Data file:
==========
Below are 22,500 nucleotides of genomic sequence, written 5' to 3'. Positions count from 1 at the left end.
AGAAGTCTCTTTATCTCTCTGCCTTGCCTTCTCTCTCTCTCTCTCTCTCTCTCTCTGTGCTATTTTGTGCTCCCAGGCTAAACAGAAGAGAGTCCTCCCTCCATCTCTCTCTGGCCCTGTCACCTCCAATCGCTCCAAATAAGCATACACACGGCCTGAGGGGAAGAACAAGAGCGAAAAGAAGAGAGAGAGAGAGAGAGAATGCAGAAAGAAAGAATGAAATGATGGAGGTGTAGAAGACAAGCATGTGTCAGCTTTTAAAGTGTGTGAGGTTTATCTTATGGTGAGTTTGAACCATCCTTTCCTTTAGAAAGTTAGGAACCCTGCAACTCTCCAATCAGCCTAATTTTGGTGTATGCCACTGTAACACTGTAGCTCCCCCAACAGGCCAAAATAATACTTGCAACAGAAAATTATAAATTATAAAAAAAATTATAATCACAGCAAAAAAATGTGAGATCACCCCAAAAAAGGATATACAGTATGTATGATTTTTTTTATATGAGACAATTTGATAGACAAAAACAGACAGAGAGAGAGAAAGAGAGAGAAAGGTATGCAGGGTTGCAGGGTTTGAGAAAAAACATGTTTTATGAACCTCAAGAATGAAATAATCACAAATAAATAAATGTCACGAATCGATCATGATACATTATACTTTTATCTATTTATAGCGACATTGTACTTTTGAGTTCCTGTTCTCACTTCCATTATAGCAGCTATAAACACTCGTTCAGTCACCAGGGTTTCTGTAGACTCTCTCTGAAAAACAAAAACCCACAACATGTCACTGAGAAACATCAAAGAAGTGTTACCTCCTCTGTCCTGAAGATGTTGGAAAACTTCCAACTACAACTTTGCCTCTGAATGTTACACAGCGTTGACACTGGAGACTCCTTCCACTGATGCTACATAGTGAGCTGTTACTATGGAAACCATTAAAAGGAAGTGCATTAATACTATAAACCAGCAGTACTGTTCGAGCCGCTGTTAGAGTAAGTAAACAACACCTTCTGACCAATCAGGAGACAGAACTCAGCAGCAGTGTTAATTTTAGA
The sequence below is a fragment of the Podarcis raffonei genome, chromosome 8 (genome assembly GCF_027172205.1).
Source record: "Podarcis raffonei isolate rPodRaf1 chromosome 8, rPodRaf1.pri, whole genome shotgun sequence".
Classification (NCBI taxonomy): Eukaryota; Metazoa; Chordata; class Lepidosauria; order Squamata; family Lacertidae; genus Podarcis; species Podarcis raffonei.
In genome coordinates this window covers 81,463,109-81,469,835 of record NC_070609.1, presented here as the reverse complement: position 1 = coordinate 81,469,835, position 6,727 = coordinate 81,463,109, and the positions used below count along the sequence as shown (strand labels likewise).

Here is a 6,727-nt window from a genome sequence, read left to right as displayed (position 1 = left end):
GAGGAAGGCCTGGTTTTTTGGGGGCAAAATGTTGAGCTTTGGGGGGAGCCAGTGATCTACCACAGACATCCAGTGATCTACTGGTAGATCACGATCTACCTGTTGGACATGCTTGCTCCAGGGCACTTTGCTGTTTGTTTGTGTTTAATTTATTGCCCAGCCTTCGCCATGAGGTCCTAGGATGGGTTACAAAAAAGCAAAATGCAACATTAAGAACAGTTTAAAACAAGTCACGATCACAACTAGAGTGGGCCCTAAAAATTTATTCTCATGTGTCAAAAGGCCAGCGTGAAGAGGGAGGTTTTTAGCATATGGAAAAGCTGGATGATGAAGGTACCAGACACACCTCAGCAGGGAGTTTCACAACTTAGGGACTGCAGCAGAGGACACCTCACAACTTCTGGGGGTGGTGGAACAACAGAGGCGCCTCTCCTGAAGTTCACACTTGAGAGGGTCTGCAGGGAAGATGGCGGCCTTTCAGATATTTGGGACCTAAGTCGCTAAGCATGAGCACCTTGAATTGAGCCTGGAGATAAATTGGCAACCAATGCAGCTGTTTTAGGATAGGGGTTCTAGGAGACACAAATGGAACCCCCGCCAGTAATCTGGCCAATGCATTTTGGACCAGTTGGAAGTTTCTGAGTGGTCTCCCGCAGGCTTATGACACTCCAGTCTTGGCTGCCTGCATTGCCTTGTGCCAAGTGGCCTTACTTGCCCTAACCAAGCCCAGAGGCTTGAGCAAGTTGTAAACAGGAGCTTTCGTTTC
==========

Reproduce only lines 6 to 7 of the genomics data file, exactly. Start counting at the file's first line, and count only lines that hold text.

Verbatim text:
In genome coordinates this window covers 81,463,109-81,469,835 of record NC_070609.1, presented here as the reverse complement: position 1 = coordinate 81,469,835, position 6,727 = coordinate 81,463,109, and the positions used below count along the sequence as shown (strand labels likewise).

Here is a 6,727-nt window from a genome sequence, read left to right as displayed (position 1 = left end):